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The MBA degree and the astronomical rise in CEO pay

Dec 18, 2014

During most MBA programs, business school students read numerous case studies, evaluating the strategies of many different kinds of companies, analyzing the cost of bringing new product lines to market and novel methods to cut expenses. You would think that, after all that training, MBA grads would be the perfect candidates to halt the runaway growth of CEO pay. But, in an ironic twist, could the rising number of MBAs be pushing the perceived value of a CEO ever higher?

The MBA degree’s growth in popularity is one of the few trends in the business world that matches the extraordinary growth in executive pay. According to the most recent data, from the 2011-2012 graduating class, MBA students accounted for 25% of the total master’s handed out, with 191,571 students receiving the degree. Education and computer science/engineering students came in second and third, with 178,062 and 66,014 degree recipients, respectively.

The MBA has grown in popularity for years. In fact, the number of MBAs issued has jumped 623% since 1970; education master’s degrees increased 103% during that time.

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CEO pay growth took a little longer, waiting until the 1990s before its exponential rise, according to data from the Economic Policy Institute.

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As the MBA-toting population has increased in general, a growing share of corporate board members and CEOs have the degree on their resumes. It makes sense. Companies want to have the best talent and, presumably, the best will have focused on how to sustain or grow a business and be willing to make tough choices to do so, which is what students learn during an MBA program.

About 40% of S&P 500 CEOs have an MBA, in any given year. It is, by far, the degree with the most representation among such executives. Between 25% and 30% of S&P 500 CEOs have another type of advanced degree, like a PhD or law degree.

Executive search firm Spencer Stuart found that 61% of new directors were current or retired chairs, presidents, or CEOs. Another 13% were active or retired executives and 20% were bankers, investors or CFOs. It’s safe to assume that a sizable portion of these executives have MBAs or other advanced degrees.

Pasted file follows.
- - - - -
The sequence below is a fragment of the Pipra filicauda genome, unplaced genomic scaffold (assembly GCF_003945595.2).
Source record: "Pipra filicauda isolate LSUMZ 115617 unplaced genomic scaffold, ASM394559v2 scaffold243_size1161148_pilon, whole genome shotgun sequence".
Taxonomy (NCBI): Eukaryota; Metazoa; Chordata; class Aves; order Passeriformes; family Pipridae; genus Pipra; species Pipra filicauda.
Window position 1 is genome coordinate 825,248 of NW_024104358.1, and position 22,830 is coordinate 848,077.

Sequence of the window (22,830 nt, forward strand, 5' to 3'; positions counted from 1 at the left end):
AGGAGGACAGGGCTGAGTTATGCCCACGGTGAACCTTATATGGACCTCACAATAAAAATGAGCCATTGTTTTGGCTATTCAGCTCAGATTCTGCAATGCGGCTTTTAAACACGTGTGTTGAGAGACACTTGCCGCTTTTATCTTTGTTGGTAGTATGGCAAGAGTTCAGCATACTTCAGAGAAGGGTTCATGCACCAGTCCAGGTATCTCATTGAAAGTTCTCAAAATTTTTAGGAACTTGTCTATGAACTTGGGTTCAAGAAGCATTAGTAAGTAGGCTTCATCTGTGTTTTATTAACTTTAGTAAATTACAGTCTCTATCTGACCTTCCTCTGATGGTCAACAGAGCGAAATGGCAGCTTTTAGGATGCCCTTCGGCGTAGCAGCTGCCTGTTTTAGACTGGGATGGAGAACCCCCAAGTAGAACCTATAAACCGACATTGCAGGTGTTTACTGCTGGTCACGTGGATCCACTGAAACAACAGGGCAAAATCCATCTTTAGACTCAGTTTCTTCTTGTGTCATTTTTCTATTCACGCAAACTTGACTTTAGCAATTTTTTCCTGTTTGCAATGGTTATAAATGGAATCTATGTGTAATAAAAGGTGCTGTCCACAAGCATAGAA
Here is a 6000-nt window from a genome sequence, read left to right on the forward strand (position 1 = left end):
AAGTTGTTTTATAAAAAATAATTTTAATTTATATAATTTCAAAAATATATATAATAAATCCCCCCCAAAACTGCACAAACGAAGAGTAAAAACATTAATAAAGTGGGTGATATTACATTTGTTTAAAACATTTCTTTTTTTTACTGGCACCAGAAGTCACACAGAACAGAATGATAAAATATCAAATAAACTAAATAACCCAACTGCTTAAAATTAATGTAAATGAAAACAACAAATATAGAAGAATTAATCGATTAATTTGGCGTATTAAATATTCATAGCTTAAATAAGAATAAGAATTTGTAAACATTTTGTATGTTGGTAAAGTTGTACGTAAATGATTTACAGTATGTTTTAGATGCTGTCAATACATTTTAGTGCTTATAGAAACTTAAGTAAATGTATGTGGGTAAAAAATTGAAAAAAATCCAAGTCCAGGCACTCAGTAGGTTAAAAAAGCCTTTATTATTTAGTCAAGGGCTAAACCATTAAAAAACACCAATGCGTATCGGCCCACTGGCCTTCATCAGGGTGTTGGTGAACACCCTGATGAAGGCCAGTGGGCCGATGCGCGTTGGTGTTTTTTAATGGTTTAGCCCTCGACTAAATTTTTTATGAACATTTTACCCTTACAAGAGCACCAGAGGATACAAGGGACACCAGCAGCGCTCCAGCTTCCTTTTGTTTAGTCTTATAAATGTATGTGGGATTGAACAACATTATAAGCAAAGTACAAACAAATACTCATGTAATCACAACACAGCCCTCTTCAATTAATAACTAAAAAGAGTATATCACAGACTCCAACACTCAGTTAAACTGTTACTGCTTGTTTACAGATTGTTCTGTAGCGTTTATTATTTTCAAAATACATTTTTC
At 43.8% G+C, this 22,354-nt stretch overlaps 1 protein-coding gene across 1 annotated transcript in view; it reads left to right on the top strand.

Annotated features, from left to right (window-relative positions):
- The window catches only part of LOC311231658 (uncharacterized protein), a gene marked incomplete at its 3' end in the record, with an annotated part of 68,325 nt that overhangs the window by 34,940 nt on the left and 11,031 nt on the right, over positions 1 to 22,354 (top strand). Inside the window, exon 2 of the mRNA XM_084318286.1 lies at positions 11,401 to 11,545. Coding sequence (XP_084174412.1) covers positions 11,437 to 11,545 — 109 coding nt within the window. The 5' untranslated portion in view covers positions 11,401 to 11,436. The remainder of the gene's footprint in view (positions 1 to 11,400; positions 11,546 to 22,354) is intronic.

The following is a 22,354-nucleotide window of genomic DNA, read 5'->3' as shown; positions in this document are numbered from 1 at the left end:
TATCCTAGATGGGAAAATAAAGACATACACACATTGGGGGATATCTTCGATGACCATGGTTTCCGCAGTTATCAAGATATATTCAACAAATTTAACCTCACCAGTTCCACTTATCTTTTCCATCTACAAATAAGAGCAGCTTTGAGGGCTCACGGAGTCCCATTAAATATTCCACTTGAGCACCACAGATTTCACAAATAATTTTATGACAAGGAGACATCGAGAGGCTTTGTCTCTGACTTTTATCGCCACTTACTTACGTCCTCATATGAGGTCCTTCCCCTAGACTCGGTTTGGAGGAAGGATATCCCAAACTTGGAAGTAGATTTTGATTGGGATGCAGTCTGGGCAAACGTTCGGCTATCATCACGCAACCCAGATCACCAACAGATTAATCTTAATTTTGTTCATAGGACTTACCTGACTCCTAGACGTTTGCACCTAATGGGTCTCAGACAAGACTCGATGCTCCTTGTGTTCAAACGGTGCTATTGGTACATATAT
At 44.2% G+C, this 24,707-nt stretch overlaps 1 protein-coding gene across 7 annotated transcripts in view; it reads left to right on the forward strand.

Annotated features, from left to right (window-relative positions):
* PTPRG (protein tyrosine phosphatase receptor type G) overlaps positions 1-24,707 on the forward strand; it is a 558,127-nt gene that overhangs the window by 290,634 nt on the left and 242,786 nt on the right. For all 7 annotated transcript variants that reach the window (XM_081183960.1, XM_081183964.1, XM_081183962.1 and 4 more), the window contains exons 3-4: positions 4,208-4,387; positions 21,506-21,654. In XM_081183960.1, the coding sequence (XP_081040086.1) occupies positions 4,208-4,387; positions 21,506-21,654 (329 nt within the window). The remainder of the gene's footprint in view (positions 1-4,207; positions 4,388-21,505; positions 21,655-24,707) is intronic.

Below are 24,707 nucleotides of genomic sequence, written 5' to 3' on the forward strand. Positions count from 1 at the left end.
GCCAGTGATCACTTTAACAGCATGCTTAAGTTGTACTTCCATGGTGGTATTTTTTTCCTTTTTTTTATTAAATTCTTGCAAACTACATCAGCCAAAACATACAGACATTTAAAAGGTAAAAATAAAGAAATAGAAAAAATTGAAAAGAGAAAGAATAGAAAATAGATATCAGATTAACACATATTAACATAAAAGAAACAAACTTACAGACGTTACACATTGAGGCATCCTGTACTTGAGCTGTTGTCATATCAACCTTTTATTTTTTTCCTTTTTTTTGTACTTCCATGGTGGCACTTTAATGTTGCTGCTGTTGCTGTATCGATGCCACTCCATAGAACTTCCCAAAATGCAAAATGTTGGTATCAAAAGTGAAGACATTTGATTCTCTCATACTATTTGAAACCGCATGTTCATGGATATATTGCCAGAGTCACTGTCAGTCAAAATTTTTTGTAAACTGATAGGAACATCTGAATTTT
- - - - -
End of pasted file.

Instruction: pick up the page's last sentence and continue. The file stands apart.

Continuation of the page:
Such similarities among large company executives and board members raises concerns about diversity. If many of these people have a very similar educational background, what’s the likelihood that there will be a wide range of opinions when it comes time to talk executive pay and corporate strategy?

There’s little research on the impact of the number of MBAs in the boardroom, but a growing amount of evidence suggests that a lack of diversity can hurt a company. In a study currently undergoing peer review, researchers found a significant link between board diversity and willingness to take on risk.

“We found that the more diverse the board, the less likely [a company is willing] to take risk,” said Ya Wen Yang, assistant professor of accounting at the Wake Forest University school of business and a co-author of the study in question. “If you want to curb excessive risk taking, then add diversity to the board.”

Yang adds that there’s early evidence that diverse boards are more willing to provide investors with dividends or give money back to shareholders.

In this case, diversity was taken to mean differences in race, age, professional experience, and tenure. The researchers did not specifically examine board members’ educational background.

With all of these MBA students entering the workforce, why hasn’t the cost of the talent dropped?

Executives and board members will tell you that they view their CEO as extraordinarily skilled and nearly impossible to replicate. A degree doesn’t signify that level of talent. And they may be right, to a point. But at some level, as more talent becomes available, the amount of extraordinary talent on offer should increase. There may be an outlier or two of otherworldly talent—you could use the example of Steve Jobs (no MBA) in the CEO world—but for the most part, there will be more great talent to select from, which should cause a decrease in the salaries those people command.

CEO pay really started to rise in the 1990s. Was there a sudden drop in talent at that time, leading to a price increase for a quality CEOs? Did MBA programs stop producing quality graduates? I doubt that many alumni of America’s prestigious business schools would agree.

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